An introduction to physiological and systematical botany/Works lately published by the same author
|←Errata||An introduction to physiological and systematical botany by
Works lately published by the same author
|Works published by James Sowerby→|
WORKS LATELY PUBLISHED
BY THE SAME AUTHOR;
Sold by Longman and Co. Patemoster-row;
White, Fleet-street; and James Sowerby,
No. 2, Mead-place, Lambeth.
1. Flora Britannica, Vol. 1, 2, and 3, 8vo. 1800, &c. Price ll. 6s. 6d. The concluding volume of this work will be published as speedily as possible.
2. Compendium Floræ Britannicæ, Pars 1, crown 8vo. 1800. Price 3s. The conclusion of this work will appear with that of the preceding.
3. Tracts relating to Natural History, with coloured plates, 8vo. 1798. Price 7s.
4. English Botany, with coloured plates, by Mr. Sowerby, 8vo. Vol. 1—25, &c. Published in 5s. numbers, 12 plates and descriptions in each. A very few volumes more will complete this work, which will then contain all the known plants of Great Britain and Ireland, Fungi excepted; the latter being published, in a separate work in folio, of 400 plates, by Mr. Sowerby.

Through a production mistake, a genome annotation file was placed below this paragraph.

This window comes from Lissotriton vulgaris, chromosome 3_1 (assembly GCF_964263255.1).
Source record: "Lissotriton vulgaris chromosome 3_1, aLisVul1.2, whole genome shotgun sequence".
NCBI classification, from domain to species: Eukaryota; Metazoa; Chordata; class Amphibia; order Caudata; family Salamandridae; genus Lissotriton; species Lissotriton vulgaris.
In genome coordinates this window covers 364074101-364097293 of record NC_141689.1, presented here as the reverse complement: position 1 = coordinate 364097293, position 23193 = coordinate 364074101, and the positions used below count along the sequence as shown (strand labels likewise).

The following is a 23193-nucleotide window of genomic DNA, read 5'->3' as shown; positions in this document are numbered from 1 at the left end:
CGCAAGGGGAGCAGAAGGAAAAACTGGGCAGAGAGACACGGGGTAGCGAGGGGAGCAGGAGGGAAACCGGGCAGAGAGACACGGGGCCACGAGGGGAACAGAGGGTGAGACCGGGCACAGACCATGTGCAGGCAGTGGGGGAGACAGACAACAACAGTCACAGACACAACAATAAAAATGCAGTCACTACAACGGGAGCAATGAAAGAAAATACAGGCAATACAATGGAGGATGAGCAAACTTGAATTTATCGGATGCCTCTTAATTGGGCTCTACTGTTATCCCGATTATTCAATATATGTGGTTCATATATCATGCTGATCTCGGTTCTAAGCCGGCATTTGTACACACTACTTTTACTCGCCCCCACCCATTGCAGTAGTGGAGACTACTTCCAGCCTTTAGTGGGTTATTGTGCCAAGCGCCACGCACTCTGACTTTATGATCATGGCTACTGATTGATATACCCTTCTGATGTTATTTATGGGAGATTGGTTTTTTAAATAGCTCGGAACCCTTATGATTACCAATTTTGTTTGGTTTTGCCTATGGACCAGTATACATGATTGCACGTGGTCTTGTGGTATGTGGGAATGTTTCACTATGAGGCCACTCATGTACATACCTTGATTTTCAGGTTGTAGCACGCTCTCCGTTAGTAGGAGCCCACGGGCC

5. Exotic Botany, with coloured Plates also by Mr. Sowerby. No. 1—23, at 2s. 6d. each in 8vo. or 5s. 4to. The 24th No. which is intended to be published in the present year, will finish the 2d volume. This has hitherto, from accidental circumstances, been delayed. It will depend on the encouragement of the public whether the work should be prosecuted or not, and Mr. Sowerby will thankfully receive any directions on the subject. The plan of this work, hitherto unique, is to give original coloured figures and descriptions of such exotic plants as are worthy of cultivation in the gardens of Britain, and which are not figured elsewhere, except, possibly, now and then in some rare or expensive foreign books. Its author will never therefore intentionally burthen the public with a fourth figure in addition to the three which sometimes appear of the same plant in our monthly writers. This he is the more desirous of attending to, as his work is not limited to plants already in cultivation in England, being occasionally enriched with drawings and specimens of totally new productions, from India more particularly, which may, when known, be procured from abroad.